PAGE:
Back in grasshopper’s territory, the leader explains how Flick’s stand against the grasshoppers, when they last visited, would affect the ants. That they have the capability to revolt. If one ant stands against them, it’s bearable, but if the whole colony stands to fight against them, the grasshopper can be defeated. This was proven when Flick’s bird plan failed. The ants have learned to make their stand because of Flick. The way the ants brace their arms to fight against the grasshoppers
The short story, Antaeus by Borden Deal, is the story of a farm boy moving to the big city, New York, 1941. The characters of this story include the farm boy T.J., who is a sensitive strong young lad, and has made a new friend, who's name is not stated in the story, for he is in first person, and takes him to their hangout spot on the roof, where we meet Blackie and Charley who are loyal to their friends. As their on the roof top T.J. explains that where he comes from he would make his own gardens and harvest the fruit and vegetables himself. He then has the idea to make their own roof garden. The gang likes the idea, so T.J. kept all of his buddies working hard until they had hauled so much soil up on the roof to plant a garden.
While technology is commonly thought of as inventions and gadgets, anything that humans have developed for specific purposes or to accomplish certain goals, such as methods or models, must also be correctly categorized as such. In Cathy Davidson’s essay “Project Classroom Makeover,” she discusses a few unconventional forms of technology such as the educational classroom paradigm and standardization. Similarly, in Steve Johnson’s essay “The Myth of the Ant Queen,” he presents procedural technology, such as self-organizing systems, and conceptual technology, collaborative intelligence. He then utilizes another conceptual form of technology, the complexity theory, to interpret these systems’ seemingly uncoordinated patterns. Sherry Turkle branches off of Davidson and Johnson’s ideas by discussing the consequences of questioning what makes a robot alive in her essay “Alone Together.” This narrative highlights the technology’s effect on humans and the reality of robots either improving or diminishing an individual’s quality of life. Besides the slight apprehension of its future usage, humans are mesmerized by the promising potential technology presents. Additionally, structural or paradigmatic technology is deeply intertwined and inherent within society’s functioning, making it impossible to separate technology from human existence.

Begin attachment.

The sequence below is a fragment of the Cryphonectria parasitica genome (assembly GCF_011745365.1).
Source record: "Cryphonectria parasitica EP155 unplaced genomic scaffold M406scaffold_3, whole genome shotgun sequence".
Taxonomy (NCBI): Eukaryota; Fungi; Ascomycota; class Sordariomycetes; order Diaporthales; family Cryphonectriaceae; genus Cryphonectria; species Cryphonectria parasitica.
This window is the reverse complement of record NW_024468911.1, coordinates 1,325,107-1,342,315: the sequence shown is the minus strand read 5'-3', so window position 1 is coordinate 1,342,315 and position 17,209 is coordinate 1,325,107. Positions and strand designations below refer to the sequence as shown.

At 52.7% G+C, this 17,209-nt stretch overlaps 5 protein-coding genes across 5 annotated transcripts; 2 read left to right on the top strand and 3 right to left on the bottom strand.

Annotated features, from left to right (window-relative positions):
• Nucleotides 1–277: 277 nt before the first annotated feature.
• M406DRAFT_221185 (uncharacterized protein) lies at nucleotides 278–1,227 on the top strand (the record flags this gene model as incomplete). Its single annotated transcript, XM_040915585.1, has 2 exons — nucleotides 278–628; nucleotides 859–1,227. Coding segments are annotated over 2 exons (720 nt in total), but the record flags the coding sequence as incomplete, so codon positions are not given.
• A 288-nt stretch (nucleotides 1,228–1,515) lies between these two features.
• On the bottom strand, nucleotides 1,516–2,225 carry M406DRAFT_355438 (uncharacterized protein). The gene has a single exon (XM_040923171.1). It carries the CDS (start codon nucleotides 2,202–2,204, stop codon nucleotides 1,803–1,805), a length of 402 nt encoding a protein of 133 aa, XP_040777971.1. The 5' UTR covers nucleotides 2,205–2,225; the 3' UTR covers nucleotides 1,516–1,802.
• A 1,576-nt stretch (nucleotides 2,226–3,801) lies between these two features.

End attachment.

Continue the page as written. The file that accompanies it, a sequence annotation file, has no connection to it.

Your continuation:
In the introduction of the book Johnson begins by giving a narrative about the role that slime mold took in discovering emergent behavior. Biologist in time have struggled to answer questions as to how these organisms work together. The main concern about these emerging organisms was whether or not there was a controlling member who directed all other members in each of the communities. More than likely, the possible solution for any of these communities to show some sense of order would be if there were a controlling unit or what Johnson mentions as “controlling agents” that would be in charge of keeping the community in harmony.